An autobiographical reflection that’s more consistently inspiring than informative.



A CEO distills 10 spiritual principles that she says paved the way for her success. 

Before founding a successful menu-labeling company called MenuTrinfo, debut author Craig weathered daunting personal challenges: She was raised by an alcoholic father and mentally ill mother, she says, and in her 20s, she struggled with addictions to drugs and alcohol. In 2005, at the age of 41, she was diagnosed with scleroderma, a debilitating autoimmune condition, and was given no more than 18 months to live. However, Craig persevered and began a successful business that developed a nutritional database for the food industry. This book—a combination of genuinely inspiring memoir and business-minded self-help manual—is largely focused on the 10 principles that guided Craig’s life and which she believes accounts for her accomplishments. For example, she discusses both the indispensability and limitations of passion, the importance of requesting help, and the chief virtues of courage, honesty, and persistence. An abiding theme is the notion that financial prosperity requires moral responsibility. The book’s instructional aspect seems intended for those who wish start a new business with limited experience; Craig is particularly informative when discussing low-cost alternatives to getting an MBA. Each chapter ends with a series of questions meant to provoke further contemplation, offering synoptic homework assignments of sorts. The author writes in charmingly informal prose style that’s consistently clear and accessible. The advice she offers is unfailingly sensible, but it’s also generally anodyne, with nothing that’s controversial or provocative; for example, here’s how she answers the question of why companies should act ethically: “just because it is the right thing.” No one would object to such a stance, of course, but it doesn’t make for a stirring read. 

An autobiographical reflection that’s more consistently inspiring than informative.

Pub Date: June 5, 2018

ISBN: 978-0-692-09524-9

Page Count: 226

Publisher: BCGA, LLC

Review Posted Online: June 16, 2018

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Stricter than, say, Bergen Evans or W3 ("disinterested" means impartial — period), Strunk is in the last analysis...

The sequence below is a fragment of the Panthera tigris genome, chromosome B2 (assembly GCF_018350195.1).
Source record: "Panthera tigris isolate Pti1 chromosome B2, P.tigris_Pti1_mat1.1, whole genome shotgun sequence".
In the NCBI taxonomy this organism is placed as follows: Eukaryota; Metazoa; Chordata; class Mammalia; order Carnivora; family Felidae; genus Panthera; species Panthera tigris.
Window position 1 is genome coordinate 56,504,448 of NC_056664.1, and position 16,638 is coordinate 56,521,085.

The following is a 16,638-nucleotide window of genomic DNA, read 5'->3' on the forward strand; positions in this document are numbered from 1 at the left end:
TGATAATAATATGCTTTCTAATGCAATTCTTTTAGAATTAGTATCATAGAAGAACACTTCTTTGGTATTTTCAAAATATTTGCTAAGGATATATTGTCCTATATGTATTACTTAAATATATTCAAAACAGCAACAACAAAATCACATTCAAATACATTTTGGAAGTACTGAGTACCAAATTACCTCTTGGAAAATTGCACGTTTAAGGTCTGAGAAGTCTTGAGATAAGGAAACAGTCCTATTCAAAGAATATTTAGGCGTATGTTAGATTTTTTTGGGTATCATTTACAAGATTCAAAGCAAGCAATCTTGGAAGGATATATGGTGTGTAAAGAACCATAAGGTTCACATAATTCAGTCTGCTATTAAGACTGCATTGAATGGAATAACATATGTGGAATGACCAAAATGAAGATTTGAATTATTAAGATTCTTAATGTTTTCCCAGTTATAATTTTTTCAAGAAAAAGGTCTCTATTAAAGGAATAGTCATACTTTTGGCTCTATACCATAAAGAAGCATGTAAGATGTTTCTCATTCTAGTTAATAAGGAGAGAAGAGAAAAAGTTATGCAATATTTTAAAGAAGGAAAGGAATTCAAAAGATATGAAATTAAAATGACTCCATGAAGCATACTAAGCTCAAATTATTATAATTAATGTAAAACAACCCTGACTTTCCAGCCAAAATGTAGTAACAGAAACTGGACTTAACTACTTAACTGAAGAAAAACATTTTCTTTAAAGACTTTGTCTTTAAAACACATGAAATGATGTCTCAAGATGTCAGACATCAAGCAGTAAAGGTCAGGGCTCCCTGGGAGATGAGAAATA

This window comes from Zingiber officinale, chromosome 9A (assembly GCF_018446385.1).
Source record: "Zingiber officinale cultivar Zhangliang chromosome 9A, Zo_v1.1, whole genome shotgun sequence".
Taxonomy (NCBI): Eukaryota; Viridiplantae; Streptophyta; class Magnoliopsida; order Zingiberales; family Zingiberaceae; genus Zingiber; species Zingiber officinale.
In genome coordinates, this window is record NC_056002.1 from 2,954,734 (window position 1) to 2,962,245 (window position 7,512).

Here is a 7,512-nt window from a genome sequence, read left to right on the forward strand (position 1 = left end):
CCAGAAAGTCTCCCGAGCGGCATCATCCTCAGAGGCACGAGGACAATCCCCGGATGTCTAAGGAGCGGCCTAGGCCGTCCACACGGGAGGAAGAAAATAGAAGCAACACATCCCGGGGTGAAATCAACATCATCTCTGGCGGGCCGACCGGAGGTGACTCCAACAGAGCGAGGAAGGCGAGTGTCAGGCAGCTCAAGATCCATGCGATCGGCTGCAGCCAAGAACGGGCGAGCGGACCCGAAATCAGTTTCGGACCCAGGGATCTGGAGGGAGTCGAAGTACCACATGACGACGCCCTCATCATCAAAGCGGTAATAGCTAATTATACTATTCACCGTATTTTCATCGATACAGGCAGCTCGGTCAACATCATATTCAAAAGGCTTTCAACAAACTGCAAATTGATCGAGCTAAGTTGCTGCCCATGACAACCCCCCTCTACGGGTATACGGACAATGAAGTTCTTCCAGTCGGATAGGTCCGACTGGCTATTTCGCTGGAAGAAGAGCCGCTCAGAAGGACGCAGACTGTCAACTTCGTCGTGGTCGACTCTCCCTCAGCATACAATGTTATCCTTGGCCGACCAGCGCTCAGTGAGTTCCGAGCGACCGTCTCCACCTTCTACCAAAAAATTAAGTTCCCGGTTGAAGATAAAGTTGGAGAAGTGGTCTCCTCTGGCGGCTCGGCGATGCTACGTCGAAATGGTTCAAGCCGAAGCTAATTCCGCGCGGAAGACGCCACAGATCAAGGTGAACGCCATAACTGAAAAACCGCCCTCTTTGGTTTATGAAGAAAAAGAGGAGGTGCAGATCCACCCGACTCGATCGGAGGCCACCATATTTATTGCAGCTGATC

Privately published by Strunk of Cornell in 1918 and revised by his student E. B. White in 1959, that "little book" is back again with more White updatings.

Stricter than, say, Bergen Evans or W3 ("disinterested" means impartial — period), Strunk is in the last analysis (whoops — "A bankrupt expression") a unique guide (which means "without like or equal").

Pub Date: May 15, 1972

ISBN: 0205632645

Page Count: 105

Publisher: Macmillan

Review Posted Online: Oct. 28, 2011

Kirkus Reviews Issue: May 1, 1972

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From the national correspondent for PBS's MacNeil-Lehrer Newshour: a moving memoir of her youth in the Deep South and her role in desegregating the Univ. of Georgia. The eldest daughter of an army chaplain, Hunter-Gault was born in what she calls the ``first of many places that I would call `my place' ''—the small village of Due West, tucked away in a remote little corner of South Carolina. While her father served in Korea, Hunter-Gault and her mother moved first to Covington, Georgia, and then to Atlanta. In ``L.A.'' (lovely Atlanta), surrounded by her loving family and a close-knit black community, the author enjoyed a happy childhood participating in activities at church and at school, where her intellectual and leadership abilities soon were noticed by both faculty and peers. In high school, Hunter-Gault found herself studying the ``comic-strip character Brenda Starr as I might have studied a journalism textbook, had there been one.'' Determined to be a journalist, she applied to several colleges—all outside of Georgia, for ``to discourage the possibility that a black student would even think of applying to one of those white schools, the state provided money for black students'' to study out of state. Accepted at Michigan's Wayne State, the author was encouraged by local civil-rights leaders to apply, along with another classmate, to the Univ. of Georgia as well. Her application became a test of changing racial attitudes, as well as of the growing strength of the civil-rights movement in the South, and Gault became a national figure as she braved an onslaught of hostilities and harassment to become the first black woman to attend the university. A remarkably generous, fair-minded account of overcoming some of the biggest, and most intractable, obstacles ever deployed by southern racists. (Photographs—not seen.)

Pub Date: Nov. 1, 1992

ISBN: 0-374-17563-2

Page Count: 192

Publisher: Farrar, Straus and Giroux

Review Posted Online: May 20, 2010

Kirkus Reviews Issue: Sept. 1, 1992

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